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A CurtainUp Review
A solo show is still beholden to the same standards as any other piece of theater; one still craves a point of view, or some relevant purpose to the content. In Manigma Aronov portrays a half-dozen characters whose connection to each other are unclear until the very end — and even then, the connection seems vague.
According to press materials, these are all variations on Aronov's self — a half-dozen alter-egos, if you will. One by one, these personalities step into the limelight.
We watch Aronov step onstage to energetic music, and as the lights pulse he makes a handful of physical changes: his posture, an article of clothing, perhaps even his facial expression. First up is a drag queen, monologue-ing before her act begins, meanwhile revealing her abusive past. We also meet an Eastern European immigrant with traditional sensibilities and a soft heart; the possibly autistic avid penny collector; a painfully nerdy man immersed in the teachings of a self-help guru; and others. Michael Aronov certainly inhabits each of these characters fully, and he's a solid performer. But despite the differences in these personas, they feel stereotypical and tend to blend together. Aronov's alter egos feel more like acting class exercises than nuanced, crafted characters we can learn from.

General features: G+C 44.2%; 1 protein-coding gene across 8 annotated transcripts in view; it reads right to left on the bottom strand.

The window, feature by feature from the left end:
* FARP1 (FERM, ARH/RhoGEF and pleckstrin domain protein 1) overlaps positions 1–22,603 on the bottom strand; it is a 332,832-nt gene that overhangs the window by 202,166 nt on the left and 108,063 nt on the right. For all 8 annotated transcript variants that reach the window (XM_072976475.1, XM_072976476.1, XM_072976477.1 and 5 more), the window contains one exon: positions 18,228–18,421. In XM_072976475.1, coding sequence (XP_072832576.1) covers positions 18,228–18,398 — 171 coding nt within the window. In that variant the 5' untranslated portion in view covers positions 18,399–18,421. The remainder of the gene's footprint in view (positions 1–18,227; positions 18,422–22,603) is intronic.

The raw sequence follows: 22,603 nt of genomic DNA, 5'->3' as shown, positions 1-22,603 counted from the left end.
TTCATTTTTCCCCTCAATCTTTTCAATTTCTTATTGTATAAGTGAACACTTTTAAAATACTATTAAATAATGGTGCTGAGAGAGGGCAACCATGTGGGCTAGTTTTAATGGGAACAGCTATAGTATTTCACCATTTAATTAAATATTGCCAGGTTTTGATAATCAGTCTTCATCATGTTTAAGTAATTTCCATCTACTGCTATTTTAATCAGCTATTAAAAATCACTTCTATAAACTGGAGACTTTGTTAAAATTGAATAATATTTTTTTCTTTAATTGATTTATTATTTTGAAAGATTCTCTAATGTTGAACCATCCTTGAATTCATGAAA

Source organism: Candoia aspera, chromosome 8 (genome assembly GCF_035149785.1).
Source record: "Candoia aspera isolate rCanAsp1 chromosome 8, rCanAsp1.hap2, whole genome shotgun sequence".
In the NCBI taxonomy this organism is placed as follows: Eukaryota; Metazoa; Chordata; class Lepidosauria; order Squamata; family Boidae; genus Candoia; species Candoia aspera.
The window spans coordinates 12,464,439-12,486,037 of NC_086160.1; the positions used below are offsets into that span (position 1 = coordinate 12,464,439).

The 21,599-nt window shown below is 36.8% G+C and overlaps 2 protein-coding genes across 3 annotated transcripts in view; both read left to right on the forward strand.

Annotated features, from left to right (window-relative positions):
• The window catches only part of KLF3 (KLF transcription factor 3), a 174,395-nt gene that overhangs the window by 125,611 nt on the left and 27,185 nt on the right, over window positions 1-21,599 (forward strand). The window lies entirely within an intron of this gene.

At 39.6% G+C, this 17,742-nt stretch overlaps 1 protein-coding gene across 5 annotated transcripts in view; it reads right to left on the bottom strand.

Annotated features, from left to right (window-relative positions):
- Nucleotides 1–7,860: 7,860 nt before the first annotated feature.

Director David Travis keeps the play moving (Aronov literally travels slowly from one side of the stage to the other as he progresses through these people), but without a clear higher meaning to the writing, there is only so much Travis and his creative team can extrapolate. One can't really make a mountain out of a molehill.